A Book Review from Books At a Glance
By Daniel R. Hyde
The genre of “Calvinism 101” books is something like a shelf in the cottage industry that is Reformed publishing. Professor of church history and pastor, Shawn Wright is the latest to add his work to this shelf. His dual role as professor and pastor makes this an enjoyable read. In addition, the Socratic method of utilizing a question then offering an answer shows that he’s faced these questions before in dusty old books as well as face-to-face with struggling souls. In it, Wright spans a range of biblical, theological, historical, and practical questions.
The book has 40 questions divided into four unequal parts: Introductory Questions (17 Qs), Questions about Salvation (13 Qs), Additional Theological Questions (4 Qs), and Practical Questions (6 Qs).
Particularly enjoyable in the first part was the answer to the question of “does God love all people” (Q5)—yes. In this he relies on Geerhardus Vos but also on more recent theologians such as J.I. Packer, D.A. Carson, and John Frame. Their biblical and theological studies enable Wright—and us—to make a distinction between how God loves all people yet especially his peculiar people.
In the second part I enjoyed “is predestination fair?” (Q22). After helpfully disarming the language of “double predestination” from history, Wright exposits Romans 9, relying on stalwart exegetes Douglas Moo and Thomas Schreiner. Then he brings home the truth that what God says as Potter is more important than what we, as mere clay, think he should’ve said. This truth is that God isn’t a blind force but personal; there’s an asymmetry between election and reprobation; Arminians struggle with “fairness” too in their scheme of foreknowledge; and finally, the Bible’s central message is about redemption not predestination. These are truths those of us who hold to “Calvinism” sometimes forget in our preaching, teaching, writing, blogging, Facebook rants, and Twitter storms.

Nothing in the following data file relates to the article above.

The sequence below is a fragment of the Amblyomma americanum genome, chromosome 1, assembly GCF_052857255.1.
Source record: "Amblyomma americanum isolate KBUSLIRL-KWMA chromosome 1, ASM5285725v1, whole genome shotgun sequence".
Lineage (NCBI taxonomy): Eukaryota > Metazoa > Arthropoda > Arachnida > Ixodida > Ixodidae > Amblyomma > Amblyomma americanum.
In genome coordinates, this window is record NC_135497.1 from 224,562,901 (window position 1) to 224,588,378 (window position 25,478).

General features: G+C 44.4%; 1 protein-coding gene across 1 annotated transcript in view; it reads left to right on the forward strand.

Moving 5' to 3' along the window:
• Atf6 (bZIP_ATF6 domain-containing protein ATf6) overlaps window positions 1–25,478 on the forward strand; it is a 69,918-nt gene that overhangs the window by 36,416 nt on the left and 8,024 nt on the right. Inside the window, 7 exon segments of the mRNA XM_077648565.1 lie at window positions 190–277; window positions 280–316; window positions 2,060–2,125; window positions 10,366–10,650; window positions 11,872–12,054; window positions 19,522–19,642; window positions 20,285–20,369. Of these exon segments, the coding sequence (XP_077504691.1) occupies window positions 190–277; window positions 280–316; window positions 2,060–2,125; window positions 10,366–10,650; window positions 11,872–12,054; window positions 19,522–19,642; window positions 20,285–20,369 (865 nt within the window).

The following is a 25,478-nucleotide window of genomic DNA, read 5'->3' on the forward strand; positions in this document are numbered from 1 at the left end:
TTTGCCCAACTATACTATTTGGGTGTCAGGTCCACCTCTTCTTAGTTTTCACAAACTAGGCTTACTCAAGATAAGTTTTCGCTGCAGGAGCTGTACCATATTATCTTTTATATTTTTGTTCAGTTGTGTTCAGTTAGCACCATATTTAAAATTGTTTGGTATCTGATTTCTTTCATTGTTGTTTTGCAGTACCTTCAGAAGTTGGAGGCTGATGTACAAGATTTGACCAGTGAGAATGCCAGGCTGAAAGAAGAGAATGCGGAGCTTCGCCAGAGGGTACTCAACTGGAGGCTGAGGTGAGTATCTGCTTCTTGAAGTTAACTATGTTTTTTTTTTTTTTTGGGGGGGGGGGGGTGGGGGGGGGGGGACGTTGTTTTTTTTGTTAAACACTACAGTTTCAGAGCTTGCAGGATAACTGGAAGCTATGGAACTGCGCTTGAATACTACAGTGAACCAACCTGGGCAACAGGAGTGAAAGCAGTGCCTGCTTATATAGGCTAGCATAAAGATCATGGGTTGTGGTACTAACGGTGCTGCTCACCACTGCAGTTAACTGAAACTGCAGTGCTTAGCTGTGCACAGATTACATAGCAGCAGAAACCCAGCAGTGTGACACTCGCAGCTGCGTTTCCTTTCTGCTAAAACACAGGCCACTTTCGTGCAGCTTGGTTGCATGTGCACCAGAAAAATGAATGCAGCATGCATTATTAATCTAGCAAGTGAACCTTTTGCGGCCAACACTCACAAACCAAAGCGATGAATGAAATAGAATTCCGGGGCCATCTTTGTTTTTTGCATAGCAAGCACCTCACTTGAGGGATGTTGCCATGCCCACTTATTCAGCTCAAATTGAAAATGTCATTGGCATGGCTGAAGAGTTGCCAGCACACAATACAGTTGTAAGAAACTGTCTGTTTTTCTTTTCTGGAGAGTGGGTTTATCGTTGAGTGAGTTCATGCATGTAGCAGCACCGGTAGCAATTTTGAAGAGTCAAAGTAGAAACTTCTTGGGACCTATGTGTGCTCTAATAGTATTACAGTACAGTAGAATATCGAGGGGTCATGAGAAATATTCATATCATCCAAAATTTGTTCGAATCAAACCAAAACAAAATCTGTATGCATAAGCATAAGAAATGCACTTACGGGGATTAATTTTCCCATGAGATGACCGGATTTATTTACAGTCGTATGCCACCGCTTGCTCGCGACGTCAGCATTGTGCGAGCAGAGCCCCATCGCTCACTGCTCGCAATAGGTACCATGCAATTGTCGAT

In the third part, Q34 on “does God have two ‘wills’” was a succinct and helpful chapter. Rightly distinguishing what theologians over the millennia call God’s secret and revealed will or decretive and preceptive will, Wright then takes us to Jesus himself. I thought this was a brilliant move! For example, Jesus spoke on the one hand of a “revealed” or “preceptive” will when he expressed a desire for his beloved Jerusalem to be gathered to him (Luke 13:24). On the other hand Jesus prayed to his Father, saying he’s hidden things from his disciples that only he knew along with the Father (Matt. 11:25–27). What makes this move so brilliant is that a lot of times in discussing these types of issues we forget to be Christ-centered. “What did Jesus say” is old Sunday school simplicity we need to go back to over and over again.
Finally, in the fourth part I found every chapter edifying! Wright takes up issues of prayer, missions, gospel offer, personal holiness, and assurance. These all resonated with me as a part-time professor but full-time pastor. I hear these questions all the time as I’m sure many of you do as well.
In terms of more critical interaction, I assert that the entire premise of this book and other “Calvinism 101” books is a modern, a-historical distinction between “Reformed” and “Calvinist.” As Professor Wright knows, these terms were used interchangeably originally whether by friend or foe. To be “Reformed” (a self-designation by men like John Calvin) was to be a “Calvinist” (a slur by theological enemies), to be a “Calvinist” was to be “Reformed.”